It’s not Christmas without the tree

Published 8:21 pm Monday, December 5, 2011

I wouldn’t call myself a Scrooge, but I don’t hide the fact that I think the Christmas season should start after Thanksgiving, not before.

Maybe it’s the fact that as a child, my grandparents would spend the Friday after Thanksgiving decorating the tree. Or maybe it’s because weren’t allowed to even think about when we would get our tree until it was December.

Either way, Christmas doesn’t begin for me until the tree goes up, and that’s definitely not supposed to happen until after we’ve stuffed ourselves silly with turkey and sweet potatoes.

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My mother, sister and I would head for the Christmas tree farm a half-mile from my mother’s house the first or second weekend in December. We’d take our time hunting for the perfect tree.

Then my mother would saw, while my sister and I held the tree up — a task that somehow always ended with us covered in more needles and sap than the tree itself even had. And I won’t even begin to describe how we managed to cram the tree into my mother’s 2-door sports car the year we didn’t have access to a truck.

But picking the tree isn’t even the best part.

My sister and I would spend hours untangling, testing and then stringing our lights. We’d carefully hang family ornaments, colorful balls and tasty candy canes, with my mom keeping watch so the tree wouldn’t appear lopsided.

Afterwards, I’d sneak downstairs after everyone had gone to sleep. I’d head for our tree and switch the lights on.

Sometimes I would catalog the ornaments, lit by the multicolored lights. I’d fall asleep awash in memories of making ornaments with school, church or Girl Scouts.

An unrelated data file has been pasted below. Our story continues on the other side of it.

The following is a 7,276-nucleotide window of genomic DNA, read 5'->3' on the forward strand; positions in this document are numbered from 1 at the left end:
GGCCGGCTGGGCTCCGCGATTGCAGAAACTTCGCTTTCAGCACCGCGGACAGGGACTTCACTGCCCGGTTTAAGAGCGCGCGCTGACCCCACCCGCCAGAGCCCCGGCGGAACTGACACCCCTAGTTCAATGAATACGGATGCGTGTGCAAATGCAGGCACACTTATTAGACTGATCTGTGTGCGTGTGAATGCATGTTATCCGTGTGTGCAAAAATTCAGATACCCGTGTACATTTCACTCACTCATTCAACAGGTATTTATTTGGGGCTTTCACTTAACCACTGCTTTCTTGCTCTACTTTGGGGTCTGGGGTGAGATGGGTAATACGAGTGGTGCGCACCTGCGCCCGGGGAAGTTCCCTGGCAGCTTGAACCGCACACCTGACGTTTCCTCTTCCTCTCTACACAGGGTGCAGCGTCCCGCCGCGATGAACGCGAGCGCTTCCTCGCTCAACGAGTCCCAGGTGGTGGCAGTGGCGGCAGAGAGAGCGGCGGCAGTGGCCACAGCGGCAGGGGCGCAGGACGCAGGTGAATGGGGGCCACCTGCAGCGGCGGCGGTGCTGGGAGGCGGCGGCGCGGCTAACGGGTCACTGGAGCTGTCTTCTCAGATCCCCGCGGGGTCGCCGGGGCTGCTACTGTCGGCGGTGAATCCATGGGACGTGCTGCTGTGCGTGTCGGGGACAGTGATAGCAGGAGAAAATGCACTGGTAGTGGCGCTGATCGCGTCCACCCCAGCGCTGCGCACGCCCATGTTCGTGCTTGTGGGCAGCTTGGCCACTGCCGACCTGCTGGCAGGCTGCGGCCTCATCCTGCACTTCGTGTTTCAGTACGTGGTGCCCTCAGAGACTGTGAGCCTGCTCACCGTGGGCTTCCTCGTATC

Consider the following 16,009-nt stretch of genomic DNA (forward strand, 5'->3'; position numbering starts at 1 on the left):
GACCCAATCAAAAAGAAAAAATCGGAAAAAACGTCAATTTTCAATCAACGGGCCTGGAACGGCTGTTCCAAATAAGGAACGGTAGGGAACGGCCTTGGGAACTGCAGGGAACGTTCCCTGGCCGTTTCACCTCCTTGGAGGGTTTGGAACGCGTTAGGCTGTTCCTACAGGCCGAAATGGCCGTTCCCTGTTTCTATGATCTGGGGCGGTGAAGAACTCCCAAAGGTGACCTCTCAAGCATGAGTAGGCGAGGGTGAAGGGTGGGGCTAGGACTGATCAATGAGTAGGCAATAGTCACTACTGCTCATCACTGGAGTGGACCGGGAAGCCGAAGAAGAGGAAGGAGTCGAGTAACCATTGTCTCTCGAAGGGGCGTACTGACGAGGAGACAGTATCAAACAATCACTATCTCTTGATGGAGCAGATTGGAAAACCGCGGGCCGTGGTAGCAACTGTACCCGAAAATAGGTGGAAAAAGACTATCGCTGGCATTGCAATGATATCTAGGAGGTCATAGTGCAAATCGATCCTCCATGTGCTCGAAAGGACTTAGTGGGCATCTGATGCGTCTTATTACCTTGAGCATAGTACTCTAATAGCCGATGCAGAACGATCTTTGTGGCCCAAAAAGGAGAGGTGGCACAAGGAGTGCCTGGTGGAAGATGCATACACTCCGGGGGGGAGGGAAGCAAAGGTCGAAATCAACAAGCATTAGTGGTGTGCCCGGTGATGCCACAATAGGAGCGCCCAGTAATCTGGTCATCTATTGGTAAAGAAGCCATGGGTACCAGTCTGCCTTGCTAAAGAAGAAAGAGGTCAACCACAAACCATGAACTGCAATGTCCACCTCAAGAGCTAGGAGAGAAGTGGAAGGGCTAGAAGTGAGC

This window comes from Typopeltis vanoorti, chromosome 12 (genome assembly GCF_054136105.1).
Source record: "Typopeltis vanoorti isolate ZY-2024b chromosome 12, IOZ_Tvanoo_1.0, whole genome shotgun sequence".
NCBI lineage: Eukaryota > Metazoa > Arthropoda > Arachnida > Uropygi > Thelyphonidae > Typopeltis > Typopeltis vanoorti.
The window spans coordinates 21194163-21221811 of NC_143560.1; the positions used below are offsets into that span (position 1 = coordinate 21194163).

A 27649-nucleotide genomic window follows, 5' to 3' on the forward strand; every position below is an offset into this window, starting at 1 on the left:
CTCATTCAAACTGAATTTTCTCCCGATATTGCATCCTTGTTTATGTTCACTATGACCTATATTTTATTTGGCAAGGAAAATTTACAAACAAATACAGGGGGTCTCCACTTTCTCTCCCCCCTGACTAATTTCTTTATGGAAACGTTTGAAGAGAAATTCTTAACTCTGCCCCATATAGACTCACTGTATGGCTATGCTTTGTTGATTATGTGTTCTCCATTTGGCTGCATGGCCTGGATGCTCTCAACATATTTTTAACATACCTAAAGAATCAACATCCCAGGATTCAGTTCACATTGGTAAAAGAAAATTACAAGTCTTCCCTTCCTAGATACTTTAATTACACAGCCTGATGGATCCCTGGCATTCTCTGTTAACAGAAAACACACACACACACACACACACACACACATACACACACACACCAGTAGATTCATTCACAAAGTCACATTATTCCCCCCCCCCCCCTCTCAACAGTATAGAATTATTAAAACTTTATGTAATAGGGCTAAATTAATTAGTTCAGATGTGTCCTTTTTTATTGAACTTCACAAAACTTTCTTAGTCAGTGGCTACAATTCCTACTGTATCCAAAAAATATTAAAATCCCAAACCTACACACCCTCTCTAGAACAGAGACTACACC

Most of the time I would read by tree-light, humming along with the wind-up drummer boy my mom always set up, even when he started getting chipped.

Let’s just say that most of my fond memories of Christmas revolve around the tree.

So it’s great to know that there are so many opportunities right here in Suffolk to hunt for your perfect tree.

There’s Santa’s Forest & Nursery, located on Carolina Road, where you can choose and cut your own tree. If thoughts of cutting down a tree with the first saw you’ve ever held makes you pause, you can also buy a selection of precut trees.

But, Christmas is also the season of giving. And I can think of no better way to celebrate the season than to buy a tree from a group who will use the profits to better our community.

There are plenty of opportunities for that in Suffolk, too.

From Solomons Builders on Wilroy Road, to the Knights of Columbus lot in front of Fire Mountain Restaurant on Main Street, to the Elks Lodge lot, located at 329 W. Constance Road, there are plenty of places to give back while finding your perfect tree.

Profits from Solomons Builders go towards Bible World Church, while the Elks Lodge and Knights of Columbus are raising money for their many community service projects.

Have fun hunting for the perfect Christmas tree, and don’t stay up too late reading by its lights.